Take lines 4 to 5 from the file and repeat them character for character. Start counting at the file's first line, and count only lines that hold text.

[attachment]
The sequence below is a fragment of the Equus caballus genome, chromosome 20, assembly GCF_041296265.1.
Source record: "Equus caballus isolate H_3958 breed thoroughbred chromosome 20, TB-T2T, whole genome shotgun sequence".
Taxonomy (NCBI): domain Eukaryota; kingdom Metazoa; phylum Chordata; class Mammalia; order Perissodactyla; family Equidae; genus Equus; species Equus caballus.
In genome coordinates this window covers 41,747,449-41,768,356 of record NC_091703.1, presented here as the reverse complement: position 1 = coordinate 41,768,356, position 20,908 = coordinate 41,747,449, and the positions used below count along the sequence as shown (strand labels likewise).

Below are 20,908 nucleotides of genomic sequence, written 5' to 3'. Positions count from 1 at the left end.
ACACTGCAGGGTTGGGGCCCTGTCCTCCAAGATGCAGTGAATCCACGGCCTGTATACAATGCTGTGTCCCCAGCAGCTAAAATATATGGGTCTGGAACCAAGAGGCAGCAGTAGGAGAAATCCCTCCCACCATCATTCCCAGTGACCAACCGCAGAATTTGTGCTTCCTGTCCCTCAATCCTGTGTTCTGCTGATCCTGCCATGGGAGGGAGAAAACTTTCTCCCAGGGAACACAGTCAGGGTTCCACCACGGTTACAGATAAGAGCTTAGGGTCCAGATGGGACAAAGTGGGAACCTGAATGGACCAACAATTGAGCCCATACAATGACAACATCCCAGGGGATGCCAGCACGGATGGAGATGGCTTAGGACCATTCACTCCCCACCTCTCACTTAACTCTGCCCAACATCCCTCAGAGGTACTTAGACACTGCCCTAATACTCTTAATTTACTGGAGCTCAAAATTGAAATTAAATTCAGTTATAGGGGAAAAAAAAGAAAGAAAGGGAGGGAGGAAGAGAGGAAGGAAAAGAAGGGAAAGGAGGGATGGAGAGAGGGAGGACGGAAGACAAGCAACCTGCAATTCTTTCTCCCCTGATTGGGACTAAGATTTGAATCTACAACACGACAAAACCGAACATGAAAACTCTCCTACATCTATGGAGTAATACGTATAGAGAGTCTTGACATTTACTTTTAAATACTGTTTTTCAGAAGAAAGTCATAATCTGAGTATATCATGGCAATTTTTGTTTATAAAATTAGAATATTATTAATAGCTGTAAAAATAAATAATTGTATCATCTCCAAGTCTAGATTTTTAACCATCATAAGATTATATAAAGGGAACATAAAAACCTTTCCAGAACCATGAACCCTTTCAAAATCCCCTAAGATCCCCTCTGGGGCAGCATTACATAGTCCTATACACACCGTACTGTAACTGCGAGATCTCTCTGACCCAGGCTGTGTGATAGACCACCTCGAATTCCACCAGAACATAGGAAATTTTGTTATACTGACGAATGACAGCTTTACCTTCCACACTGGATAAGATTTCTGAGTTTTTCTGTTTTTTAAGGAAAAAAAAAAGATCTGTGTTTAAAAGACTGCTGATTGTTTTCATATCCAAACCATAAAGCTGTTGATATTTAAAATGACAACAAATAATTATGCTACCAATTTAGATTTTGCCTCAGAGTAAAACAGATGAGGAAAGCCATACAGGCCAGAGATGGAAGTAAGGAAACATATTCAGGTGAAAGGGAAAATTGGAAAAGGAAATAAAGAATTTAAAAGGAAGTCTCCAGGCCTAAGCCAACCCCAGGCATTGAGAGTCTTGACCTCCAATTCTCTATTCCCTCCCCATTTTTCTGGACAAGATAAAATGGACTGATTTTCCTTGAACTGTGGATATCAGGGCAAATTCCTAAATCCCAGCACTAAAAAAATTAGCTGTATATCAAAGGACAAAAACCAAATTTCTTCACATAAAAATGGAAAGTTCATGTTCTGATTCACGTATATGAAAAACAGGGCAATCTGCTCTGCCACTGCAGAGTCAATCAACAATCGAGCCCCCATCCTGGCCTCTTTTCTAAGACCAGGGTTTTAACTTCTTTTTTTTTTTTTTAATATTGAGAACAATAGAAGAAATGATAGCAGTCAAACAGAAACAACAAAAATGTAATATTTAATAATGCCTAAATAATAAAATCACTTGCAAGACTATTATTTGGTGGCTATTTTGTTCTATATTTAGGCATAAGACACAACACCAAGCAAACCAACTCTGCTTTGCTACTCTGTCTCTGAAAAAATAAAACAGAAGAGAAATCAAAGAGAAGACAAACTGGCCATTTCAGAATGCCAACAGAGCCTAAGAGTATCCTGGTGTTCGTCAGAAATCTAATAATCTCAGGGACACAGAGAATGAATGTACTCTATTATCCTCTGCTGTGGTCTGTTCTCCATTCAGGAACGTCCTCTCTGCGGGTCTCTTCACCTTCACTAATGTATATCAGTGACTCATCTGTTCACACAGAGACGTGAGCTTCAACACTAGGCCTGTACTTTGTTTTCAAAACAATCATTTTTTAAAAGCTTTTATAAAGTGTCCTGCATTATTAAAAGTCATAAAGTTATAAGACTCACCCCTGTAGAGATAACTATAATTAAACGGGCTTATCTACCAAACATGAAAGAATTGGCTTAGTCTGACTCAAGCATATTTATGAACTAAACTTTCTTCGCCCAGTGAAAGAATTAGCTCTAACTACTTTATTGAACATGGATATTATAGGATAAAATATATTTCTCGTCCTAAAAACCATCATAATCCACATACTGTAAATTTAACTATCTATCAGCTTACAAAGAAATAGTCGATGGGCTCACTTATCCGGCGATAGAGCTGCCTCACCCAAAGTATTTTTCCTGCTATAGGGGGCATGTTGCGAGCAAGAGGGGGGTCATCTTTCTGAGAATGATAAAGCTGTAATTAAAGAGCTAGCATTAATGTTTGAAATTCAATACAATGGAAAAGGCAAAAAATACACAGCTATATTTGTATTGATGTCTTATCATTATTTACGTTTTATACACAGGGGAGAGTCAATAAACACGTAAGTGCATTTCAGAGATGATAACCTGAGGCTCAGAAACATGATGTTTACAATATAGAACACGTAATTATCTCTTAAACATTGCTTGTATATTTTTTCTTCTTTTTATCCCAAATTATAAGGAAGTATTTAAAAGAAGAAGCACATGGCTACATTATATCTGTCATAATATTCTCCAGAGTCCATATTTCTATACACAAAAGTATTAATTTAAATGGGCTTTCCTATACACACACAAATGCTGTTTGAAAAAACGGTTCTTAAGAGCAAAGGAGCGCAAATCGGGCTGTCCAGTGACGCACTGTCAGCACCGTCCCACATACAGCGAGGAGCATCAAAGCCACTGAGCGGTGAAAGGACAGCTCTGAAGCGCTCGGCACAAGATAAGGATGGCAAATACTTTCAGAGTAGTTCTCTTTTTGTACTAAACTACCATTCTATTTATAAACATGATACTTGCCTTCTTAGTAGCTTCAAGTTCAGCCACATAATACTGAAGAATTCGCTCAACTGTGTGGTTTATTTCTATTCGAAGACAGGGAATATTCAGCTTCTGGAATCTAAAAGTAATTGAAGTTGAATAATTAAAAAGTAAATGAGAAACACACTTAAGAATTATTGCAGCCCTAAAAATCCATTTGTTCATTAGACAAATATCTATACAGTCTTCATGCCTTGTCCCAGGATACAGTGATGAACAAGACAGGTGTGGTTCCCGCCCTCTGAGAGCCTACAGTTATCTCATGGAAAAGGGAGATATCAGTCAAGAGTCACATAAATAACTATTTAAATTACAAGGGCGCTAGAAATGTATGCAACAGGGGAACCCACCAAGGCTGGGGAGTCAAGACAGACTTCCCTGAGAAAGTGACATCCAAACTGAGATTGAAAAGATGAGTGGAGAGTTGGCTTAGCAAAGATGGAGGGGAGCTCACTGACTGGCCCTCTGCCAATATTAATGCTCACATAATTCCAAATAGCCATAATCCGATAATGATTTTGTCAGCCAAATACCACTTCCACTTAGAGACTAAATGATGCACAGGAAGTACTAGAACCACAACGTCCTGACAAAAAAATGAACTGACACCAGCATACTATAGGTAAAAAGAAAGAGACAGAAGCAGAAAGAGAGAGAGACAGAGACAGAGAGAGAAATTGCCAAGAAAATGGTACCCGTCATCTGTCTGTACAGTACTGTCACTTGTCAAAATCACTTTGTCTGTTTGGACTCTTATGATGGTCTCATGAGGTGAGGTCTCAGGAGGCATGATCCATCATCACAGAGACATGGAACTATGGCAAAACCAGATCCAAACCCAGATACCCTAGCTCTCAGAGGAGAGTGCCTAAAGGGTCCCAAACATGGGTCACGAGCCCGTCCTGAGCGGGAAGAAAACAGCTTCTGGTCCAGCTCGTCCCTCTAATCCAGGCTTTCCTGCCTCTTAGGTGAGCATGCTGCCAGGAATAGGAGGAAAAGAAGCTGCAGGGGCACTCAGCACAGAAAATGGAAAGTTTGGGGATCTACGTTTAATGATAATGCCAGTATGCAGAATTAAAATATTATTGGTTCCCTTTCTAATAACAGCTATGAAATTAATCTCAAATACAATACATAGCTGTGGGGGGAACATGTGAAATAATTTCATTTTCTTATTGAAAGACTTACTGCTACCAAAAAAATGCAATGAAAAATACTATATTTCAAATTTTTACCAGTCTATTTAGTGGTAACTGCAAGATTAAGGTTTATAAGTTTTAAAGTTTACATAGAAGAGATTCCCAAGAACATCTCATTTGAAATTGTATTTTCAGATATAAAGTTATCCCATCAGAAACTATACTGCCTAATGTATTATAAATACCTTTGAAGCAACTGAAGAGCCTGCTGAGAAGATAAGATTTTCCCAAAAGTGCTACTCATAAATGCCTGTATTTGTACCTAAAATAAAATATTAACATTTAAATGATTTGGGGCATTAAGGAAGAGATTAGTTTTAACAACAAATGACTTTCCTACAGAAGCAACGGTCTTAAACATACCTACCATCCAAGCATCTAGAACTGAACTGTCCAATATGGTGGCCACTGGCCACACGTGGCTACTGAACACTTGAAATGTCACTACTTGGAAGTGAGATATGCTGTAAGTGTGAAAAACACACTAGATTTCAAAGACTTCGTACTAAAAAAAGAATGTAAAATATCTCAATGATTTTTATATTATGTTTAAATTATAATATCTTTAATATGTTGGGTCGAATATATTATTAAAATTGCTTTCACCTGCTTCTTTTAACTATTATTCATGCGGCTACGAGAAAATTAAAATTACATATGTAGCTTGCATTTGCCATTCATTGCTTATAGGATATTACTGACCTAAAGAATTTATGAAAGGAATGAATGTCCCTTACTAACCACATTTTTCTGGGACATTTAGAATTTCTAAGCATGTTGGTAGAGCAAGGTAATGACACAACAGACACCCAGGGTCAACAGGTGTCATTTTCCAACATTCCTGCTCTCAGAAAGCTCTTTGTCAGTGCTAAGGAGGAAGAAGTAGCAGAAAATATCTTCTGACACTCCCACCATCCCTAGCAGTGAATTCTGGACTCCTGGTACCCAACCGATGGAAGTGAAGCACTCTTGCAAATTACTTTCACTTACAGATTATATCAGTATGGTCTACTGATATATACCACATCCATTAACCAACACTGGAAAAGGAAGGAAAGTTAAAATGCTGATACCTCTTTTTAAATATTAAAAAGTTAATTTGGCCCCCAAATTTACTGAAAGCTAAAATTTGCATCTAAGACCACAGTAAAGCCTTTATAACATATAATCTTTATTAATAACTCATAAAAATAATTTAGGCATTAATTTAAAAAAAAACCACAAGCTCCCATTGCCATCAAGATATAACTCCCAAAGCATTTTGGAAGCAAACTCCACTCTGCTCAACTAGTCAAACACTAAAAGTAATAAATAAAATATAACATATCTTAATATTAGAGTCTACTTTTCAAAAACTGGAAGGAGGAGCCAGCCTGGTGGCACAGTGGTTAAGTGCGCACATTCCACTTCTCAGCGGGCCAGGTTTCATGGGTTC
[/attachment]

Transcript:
In genome coordinates this window covers 41,747,449-41,768,356 of record NC_091703.1, presented here as the reverse complement: position 1 = coordinate 41,768,356, position 20,908 = coordinate 41,747,449, and the positions used below count along the sequence as shown (strand labels likewise).

Below are 20,908 nucleotides of genomic sequence, written 5' to 3'. Positions count from 1 at the left end.